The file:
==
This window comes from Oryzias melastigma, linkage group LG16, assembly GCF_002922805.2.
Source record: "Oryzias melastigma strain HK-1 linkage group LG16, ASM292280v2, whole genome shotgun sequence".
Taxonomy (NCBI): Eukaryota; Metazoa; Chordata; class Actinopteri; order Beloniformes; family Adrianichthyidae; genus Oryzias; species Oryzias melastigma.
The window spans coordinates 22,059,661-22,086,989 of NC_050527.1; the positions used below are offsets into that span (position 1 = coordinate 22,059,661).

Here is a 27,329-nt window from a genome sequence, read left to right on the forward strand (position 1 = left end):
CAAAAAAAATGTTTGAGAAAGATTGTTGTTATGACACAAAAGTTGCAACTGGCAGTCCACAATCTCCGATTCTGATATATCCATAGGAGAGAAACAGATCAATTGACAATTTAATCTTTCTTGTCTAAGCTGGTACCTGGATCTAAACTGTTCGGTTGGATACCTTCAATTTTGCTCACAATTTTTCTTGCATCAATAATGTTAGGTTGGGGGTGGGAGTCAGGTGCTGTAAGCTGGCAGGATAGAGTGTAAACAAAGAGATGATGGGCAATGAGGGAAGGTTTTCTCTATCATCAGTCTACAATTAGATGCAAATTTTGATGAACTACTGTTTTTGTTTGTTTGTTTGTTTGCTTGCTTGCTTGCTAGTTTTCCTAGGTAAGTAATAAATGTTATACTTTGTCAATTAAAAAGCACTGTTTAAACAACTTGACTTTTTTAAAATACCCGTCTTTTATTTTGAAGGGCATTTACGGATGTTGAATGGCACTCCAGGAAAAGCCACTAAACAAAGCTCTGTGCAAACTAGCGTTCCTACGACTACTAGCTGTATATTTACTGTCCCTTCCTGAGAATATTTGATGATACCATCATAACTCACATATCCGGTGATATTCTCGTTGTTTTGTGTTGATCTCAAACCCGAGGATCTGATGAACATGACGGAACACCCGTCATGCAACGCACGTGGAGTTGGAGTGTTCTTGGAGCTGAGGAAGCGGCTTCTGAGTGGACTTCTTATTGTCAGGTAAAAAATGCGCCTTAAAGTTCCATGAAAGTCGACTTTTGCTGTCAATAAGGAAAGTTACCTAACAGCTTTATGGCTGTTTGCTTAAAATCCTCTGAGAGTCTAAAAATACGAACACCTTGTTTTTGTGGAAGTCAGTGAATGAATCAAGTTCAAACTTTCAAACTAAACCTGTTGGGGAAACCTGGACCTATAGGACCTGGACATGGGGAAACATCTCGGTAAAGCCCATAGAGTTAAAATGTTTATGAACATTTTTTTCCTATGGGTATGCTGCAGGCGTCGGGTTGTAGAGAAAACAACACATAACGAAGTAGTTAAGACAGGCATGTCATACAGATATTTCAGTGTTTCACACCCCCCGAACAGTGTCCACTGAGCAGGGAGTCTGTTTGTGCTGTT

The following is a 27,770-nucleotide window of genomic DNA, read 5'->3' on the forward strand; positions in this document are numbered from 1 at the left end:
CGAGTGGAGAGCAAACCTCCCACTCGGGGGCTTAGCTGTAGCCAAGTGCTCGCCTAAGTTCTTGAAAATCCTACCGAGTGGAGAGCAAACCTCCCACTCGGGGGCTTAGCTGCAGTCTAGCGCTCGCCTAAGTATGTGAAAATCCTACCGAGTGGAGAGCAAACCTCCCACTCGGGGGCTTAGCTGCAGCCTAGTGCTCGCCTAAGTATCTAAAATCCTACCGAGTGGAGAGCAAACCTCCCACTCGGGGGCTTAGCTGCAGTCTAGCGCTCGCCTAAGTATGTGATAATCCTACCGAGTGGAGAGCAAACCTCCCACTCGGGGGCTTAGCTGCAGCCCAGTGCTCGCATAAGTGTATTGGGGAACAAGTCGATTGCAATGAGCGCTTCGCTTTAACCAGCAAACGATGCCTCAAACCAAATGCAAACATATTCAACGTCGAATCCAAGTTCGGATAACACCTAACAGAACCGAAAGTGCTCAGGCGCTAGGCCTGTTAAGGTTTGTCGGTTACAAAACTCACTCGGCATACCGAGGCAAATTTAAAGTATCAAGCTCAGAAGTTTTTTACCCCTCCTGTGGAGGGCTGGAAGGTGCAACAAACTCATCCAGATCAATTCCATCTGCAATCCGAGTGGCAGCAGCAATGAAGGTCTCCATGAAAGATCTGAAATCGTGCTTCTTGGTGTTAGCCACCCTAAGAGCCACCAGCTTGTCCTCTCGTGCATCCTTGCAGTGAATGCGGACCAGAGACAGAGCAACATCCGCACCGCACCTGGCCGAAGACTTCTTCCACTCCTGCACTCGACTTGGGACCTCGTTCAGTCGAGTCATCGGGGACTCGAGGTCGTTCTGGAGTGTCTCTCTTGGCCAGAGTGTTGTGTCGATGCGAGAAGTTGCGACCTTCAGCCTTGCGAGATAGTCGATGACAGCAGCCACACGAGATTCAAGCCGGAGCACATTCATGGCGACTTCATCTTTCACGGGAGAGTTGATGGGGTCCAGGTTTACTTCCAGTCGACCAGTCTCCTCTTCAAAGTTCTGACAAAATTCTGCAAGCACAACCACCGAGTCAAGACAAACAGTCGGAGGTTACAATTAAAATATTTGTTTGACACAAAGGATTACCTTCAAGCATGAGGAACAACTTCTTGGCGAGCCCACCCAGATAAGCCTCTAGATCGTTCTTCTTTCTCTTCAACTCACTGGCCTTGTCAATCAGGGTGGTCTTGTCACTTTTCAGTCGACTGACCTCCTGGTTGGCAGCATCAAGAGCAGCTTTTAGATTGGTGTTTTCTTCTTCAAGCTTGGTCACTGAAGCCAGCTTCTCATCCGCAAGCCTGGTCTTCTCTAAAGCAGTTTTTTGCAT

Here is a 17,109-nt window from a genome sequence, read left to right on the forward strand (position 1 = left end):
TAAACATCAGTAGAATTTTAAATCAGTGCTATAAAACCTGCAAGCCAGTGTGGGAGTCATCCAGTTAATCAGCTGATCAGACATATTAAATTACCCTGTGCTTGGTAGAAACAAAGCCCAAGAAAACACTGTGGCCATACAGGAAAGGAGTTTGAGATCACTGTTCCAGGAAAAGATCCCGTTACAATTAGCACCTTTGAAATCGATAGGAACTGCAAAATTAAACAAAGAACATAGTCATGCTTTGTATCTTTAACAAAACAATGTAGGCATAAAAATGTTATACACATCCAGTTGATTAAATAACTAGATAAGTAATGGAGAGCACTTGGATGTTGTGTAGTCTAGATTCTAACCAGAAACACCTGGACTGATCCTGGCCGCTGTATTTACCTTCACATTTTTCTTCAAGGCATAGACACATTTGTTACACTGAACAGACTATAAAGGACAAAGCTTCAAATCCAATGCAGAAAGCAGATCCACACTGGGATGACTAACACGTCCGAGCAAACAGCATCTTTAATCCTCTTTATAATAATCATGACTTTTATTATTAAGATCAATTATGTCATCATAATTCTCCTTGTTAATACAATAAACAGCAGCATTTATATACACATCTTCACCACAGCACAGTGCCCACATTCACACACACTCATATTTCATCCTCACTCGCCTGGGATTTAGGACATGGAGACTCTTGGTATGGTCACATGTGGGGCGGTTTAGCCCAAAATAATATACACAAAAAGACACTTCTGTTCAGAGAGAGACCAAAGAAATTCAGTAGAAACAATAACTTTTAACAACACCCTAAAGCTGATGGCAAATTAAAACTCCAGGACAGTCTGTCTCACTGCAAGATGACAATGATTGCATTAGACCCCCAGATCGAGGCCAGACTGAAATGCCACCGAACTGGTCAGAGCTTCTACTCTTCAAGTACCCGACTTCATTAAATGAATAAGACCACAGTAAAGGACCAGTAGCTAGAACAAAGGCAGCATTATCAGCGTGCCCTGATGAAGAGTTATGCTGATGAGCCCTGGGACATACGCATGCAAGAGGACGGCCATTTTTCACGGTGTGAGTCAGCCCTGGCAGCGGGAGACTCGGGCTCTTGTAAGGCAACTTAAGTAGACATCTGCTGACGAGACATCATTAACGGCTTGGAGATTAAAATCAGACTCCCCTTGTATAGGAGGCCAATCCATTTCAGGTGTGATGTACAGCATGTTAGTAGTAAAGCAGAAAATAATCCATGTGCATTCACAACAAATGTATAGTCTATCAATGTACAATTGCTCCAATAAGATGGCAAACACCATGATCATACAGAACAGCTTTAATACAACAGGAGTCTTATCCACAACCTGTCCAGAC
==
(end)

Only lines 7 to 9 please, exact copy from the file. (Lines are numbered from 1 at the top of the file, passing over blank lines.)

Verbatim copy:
The following is a 27,770-nucleotide window of genomic DNA, read 5'->3' on the forward strand; positions in this document are numbered from 1 at the left end:
CGAGTGGAGAGCAAACCTCCCACTCGGGGGCTTAGCTGTAGCCAAGTGCTCGCCTAAGTTCTTGAAAATCCTACCGAGTGGAGAGCAAACCTCCCACTCGGGGGCTTAGCTGCAGTCTAGCGCTCGCCTAAGTATGTGAAAATCCTACCGAGTGGAGAGCAAACCTCCCACTCGGGGGCTTAGCTGCAGCCTAGTGCTCGCCTAAGTATCTAAAATCCTACCGAGTGGAGAGCAAACCTCCCACTCGGGGGCTTAGCTGCAGTCTAGCGCTCGCCTAAGTATGTGATAATCCTACCGAGTGGAGAGCAAACCTCCCACTCGGGGGCTTAGCTGCAGCCCAGTGCTCGCATAAGTGTATTGGGGAACAAGTCGATTGCAATGAGCGCTTCGCTTTAACCAGCAAACGATGCCTCAAACCAAATGCAAACATATTCAACGTCGAATCCAAGTTCGGATAACACCTAACAGAACCGAAAGTGCTCAGGCGCTAGGCCTGTTAAGGTTTGTCGGTTACAAAACTCACTCGGCATACCGAGGCAAATTTAAAGTATCAAGCTCAGAAGTTTTTTACCCCTCCTGTGGAGGGCTGGAAGGTGCAACAAACTCATCCAGATCAATTCCATCTGCAATCCGAGTGGCAGCAGCAATGAAGGTCTCCATGAAAGATCTGAAATCGTGCTTCTTGGTGTTAGCCACCCTAAGAGCCACCAGCTTGTCCTCTCGTGCATCCTTGCAGTGAATGCGGACCAGAGACAGAGCAACATCCGCACCGCACCTGGCCGAAGACTTCTTCCACTCCTGCACTCGACTTGGGACCTCGTTCAGTCGAGTCATCGGGGACTCGAGGTCGTTCTGGAGTGTCTCTCTTGGCCAGAGTGTTGTGTCGATGCGAGAAGTTGCGACCTTCAGCCTTGCGAGATAGTCGATGACAGCAGCCACACGAGATTCAAGCCGGAGCACATTCATGGCGACTTCATCTTTCACGGGAGAGTTGATGGGGTCCAGGTTTACTTCCAGTCGACCAGTCTCCTCTTCAAAGTTCTGACAAAATTCTGCAAGCACAACCACCGAGTCAAGACAAACAGTCGGAGGTTACAATTAAAATATTTGTTTGACACAAAGGATTACCTTCAAGCATGAGGAACAACTTCTTGGCGAGCCCACCCAGATAAGCCTCTAGATCGTTCTTCTTTCTCTTCAACTCACTGGCCTTGTCAATCAGGGTGGTCTTGTCACTTTTCAGTCGACTGACCTCCTGGTTGGCAGCATCAAGAGCAGCTTTTAGATTGGTGTTTTCTTCTTCAAGCTTGGTCACTGAAGCCAGCTTCTCATCCGCAAGCCTGGTCTTCTCTAAAGCAGTTTTTTGCAT

Here is a 17,109-nt window from a genome sequence, read left to right on the forward strand (position 1 = left end):